Sunday, July 18, 2010

Last Rally Day and First Day Heading Home

It was Saturday, the final rally day, and I was up at 5:00 AM, on the road at 5:30 AM to get to the rally grounds in time to set up for the 8K race. I was greeted by another absolutely perfect day in Redmond! Beautiful morning temps, clear skies, low humidity!

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There were 36 entrants in the 8K race, and while Andrea signed them in, I ran around trying to locate the 5 dozen donuts that were supposed to be delivered to us for the runners. No joy!! But we did commandeer two large Igloo water coolers for the runners' return. With so few entrants, everyone was a winner or runner-up in their age group. Andrea had made some nice little framed certificates for the runners...a nice touch! Maybe next year I'll be an entrant! And...a winner, since no women were entered in my age group!

I had to leave before all the awards were handed out, as my shift began at 9:00 AM in First Aid. We had another busy morning and time flew by. Before I knew it, it was 12:00 noon. Mike met up with me in First Aid and we headed over to the beer tent, where I ate a philly cheese steak sub and we visited with some of the other ralliers before heading for the vendor buildings so that Mike could do a little browsing and shopping. We both bought a really cool multi-tool from Adventure Designs, and Mike also bought another item for his GS.

We returned to the beer tent to enjoy a couple of shaved ice coolers and sat with a couple from S. America - ex-pats - who have returned to the U.S. after being out of the country for many years. They had some interesting stories to tell. I had a bandanna to give to Ara Gureghian for Spirit and had been keeping my eye for him all day. Earlier in the week we met up with each other and Ara shared with me that he would be getting his motorcycle rig in for some needed repair work. So I assumed that's why he wasn't at his campsite all day. But, as Mike and I walked toward the vendors, we met up again and I was able to give him the bandanna and say my goodbyes and Godspeed for their continued safe journeys.

The previous day, when I was returning from my bike after having stowed my few purchases, I chanced upon Bronce Smith. We gave each other a big hug and found some shade where we could get caught up with each other. Such a nice surprise! We exchanged cell phone numbers and made tentative plans to meet up in the beer tent that night after our club photo was taken. Unfortunately we did not meet up for a beer.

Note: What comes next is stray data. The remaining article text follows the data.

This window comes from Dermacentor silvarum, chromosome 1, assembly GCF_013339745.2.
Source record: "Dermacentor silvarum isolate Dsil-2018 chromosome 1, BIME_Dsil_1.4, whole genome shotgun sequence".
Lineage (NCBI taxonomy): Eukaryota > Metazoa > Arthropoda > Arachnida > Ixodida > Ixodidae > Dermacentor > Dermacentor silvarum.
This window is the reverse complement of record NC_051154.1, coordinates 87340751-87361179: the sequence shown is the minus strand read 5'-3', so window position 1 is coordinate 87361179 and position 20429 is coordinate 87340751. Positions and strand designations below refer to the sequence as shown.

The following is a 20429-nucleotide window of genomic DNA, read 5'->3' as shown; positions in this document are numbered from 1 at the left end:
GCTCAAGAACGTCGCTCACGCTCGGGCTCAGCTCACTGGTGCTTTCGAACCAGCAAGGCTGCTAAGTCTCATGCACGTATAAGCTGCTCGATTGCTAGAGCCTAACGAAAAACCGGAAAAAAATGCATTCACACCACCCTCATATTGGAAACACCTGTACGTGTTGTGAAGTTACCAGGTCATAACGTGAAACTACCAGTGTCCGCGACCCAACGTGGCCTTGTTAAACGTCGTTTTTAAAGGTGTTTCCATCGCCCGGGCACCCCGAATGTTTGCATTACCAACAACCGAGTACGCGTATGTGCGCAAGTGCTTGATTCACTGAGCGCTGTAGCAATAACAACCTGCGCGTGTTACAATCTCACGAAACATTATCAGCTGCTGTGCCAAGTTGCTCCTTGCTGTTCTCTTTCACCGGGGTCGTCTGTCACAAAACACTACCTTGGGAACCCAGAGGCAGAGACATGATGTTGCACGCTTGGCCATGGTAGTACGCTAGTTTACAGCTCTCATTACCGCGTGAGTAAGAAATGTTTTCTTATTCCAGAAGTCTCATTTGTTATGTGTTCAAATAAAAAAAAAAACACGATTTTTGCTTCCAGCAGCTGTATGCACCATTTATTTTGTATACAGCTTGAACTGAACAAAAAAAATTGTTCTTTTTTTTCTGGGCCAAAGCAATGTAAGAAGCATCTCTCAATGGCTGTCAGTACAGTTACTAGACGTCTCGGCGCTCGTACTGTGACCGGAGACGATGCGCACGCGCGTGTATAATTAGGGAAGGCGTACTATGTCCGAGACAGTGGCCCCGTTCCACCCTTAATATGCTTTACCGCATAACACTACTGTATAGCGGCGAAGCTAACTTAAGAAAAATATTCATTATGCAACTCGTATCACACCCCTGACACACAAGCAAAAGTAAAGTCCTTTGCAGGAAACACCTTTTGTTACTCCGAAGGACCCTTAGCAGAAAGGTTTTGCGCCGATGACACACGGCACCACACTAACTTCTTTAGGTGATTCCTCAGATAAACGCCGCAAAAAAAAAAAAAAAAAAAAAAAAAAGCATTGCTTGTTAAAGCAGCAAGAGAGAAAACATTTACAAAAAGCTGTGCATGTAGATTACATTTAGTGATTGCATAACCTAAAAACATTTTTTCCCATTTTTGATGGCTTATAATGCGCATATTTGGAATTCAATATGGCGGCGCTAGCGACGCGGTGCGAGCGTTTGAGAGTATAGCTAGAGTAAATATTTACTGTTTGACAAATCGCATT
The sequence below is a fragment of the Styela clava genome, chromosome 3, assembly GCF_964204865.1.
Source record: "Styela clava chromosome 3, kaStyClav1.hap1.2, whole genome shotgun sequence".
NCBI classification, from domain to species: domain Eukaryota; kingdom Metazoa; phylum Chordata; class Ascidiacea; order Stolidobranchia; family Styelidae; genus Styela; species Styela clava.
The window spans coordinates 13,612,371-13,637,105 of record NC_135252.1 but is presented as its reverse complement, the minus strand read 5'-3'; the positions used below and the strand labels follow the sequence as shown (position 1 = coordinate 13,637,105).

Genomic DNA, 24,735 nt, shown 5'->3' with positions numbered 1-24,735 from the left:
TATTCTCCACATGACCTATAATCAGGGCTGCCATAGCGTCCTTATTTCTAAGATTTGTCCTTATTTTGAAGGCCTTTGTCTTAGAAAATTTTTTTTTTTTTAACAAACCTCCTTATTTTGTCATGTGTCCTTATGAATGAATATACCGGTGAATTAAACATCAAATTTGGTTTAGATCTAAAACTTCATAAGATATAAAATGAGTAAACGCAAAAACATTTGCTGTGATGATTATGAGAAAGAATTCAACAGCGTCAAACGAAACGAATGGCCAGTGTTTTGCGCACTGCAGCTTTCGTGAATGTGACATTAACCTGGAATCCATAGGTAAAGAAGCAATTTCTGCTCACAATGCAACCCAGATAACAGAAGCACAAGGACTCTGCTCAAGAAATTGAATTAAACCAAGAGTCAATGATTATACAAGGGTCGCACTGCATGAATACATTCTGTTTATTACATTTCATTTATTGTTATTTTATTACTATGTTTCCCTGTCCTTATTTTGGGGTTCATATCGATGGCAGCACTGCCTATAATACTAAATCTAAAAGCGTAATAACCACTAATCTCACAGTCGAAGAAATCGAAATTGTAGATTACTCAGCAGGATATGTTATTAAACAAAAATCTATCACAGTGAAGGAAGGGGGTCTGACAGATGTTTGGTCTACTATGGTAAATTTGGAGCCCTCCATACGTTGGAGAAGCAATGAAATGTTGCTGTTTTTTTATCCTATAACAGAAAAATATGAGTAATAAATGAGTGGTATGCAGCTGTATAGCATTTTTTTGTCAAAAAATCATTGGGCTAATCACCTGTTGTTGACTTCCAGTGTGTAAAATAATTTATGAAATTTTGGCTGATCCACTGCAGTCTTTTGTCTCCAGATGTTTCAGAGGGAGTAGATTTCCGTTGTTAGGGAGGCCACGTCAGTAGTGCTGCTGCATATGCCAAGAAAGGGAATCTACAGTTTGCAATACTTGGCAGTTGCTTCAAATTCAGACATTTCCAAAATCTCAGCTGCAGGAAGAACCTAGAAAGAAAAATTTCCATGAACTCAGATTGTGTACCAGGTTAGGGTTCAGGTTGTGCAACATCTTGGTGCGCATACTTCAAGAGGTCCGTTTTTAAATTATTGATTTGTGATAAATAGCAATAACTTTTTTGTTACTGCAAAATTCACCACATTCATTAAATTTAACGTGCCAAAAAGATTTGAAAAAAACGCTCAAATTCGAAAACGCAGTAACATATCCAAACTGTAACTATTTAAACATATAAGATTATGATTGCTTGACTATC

But now, as Mike and I headed toward the arena for closing ceremonies, I gave Bronce a call and left a message for him to meet up with us. Soon my phone lit up my pocket and there, across the arena floor on the other side, was a man waving his arms at me!! We reunited and sat together through the closing ceremonies, hoping one or the other of us would win one of the European tours so that we could take the other with us on a really great vacation, and claiming to have the winning ticket for the F800GS...but neither of us won. :-(

A very good rally, the opportunity to meet up with friends and to make new ones, but now it's time to head back to the hotel, pack my things and get ready for the long ride toward home.

My dinner Saturday night was the remainder of my Chicken Balsamic, which heated up quite nicely in a ziploc bag in the microwave in my room. Perfect!

Everything packed, all I need to do in the morning is load the bike and I can get an early start to the day. Now I can reflect on the whole rally experience. It has been said that when they were casting for the movie Wizard of Oz and brought all of the dwarfs and midgets together for the first time in Hollywood, it was mayhem! Never before had these people seen so many others just like them. Many had never even seen another dwarf or midget...ever. This was before television and other readily accessible forms of mass media. It feels a bit like that for me, seeing all of these BMW motorcycles together in one place. It's rare enough to encounter one or two others on the road in my travels on an ordinary travel day, but to start seeing them in large numbers the closer I got to Redmond and then to see thousands of them all together in one place was...well, it was just plain cool!!